This problem is one that looms in the back of the minds of all film nerds who know that there aren’t a lot of options when their favourite camera dies. It’s damn near impossible to find film equipment in perfect working condition, and you’re even less likely to find a technician who can fix it when it starts to age out of itself. ‘All of the dudes who know how to fix our machines are over 60,’ says Rollow. ‘When they aren’t around, what will happen? That knowledge is just gone from the face of the earth.’
The BCD is maintained by hand with lots of love, because at the moment that is really the only way to stave off the threat of extinction. Still, Rollow is optimistic. ‘There is a guy that comes and fixes our stuff who is into the idea of training someone, and I’ve been trying to recruit an apprentice for him, so there is some hope.’
The revolving door spun open finally and Colin emerged, tray in hand, excited to see his print under the white light. With a smile on his face, he pointed out the highlights and the shadows that he liked. He explained to us where he dodged and burned, where he retracted light and where light was added to get his image’s embellishments just the way he liked. His hands had chemistry on them and the paper smelled of fixer, a beautiful, vinegary smell, all too familiar to people who’ve passed hours in the dark, making pictures with their hands.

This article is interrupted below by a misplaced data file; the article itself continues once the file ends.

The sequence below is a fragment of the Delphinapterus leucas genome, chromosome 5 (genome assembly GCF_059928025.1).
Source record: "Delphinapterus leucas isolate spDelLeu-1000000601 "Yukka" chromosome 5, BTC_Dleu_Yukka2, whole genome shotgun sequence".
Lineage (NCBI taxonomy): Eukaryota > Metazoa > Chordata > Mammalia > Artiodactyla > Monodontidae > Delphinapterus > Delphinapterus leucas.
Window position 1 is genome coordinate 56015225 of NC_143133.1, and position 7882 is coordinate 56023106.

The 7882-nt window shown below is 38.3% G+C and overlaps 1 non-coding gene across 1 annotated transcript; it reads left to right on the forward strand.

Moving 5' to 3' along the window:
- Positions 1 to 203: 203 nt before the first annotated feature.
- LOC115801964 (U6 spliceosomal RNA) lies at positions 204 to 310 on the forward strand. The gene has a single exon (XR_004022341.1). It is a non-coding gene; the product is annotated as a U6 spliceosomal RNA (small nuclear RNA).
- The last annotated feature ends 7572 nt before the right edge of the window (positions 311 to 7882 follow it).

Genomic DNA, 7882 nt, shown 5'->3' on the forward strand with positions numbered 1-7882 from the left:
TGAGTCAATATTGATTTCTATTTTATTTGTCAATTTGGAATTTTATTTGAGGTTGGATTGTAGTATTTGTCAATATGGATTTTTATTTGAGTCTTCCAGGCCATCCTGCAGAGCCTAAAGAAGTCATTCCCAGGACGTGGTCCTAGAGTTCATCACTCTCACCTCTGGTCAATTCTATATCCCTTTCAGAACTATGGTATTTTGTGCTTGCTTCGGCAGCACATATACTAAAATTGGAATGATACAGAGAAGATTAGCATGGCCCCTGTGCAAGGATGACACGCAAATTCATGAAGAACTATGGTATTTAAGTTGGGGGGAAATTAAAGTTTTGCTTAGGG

There’s just something about printing in a darkroom, something unmistakable and irreplicable. There’s a magic in rolling up your sleeves and getting your hands dirty, and a sense of satisfaction you can’t get by clicking around on a laptop. You’re in there, making an image—literally creating it with your hands—surrounded by friends who are all in there creating art with you, comparing notes and exchanging ideas. For Rollow, the community has always been the most important part of the Bushwick Community Darkroom. ‘In college, I was used to gang darkrooms—an environment where people were working around me, making art in the same way, looking at each other’s work and being there together,’ she remembers. ‘It was great and inspiring, and I wanted to foster that same sort of creative environment… I want people to come and be here. We are open for business. Come and make something.’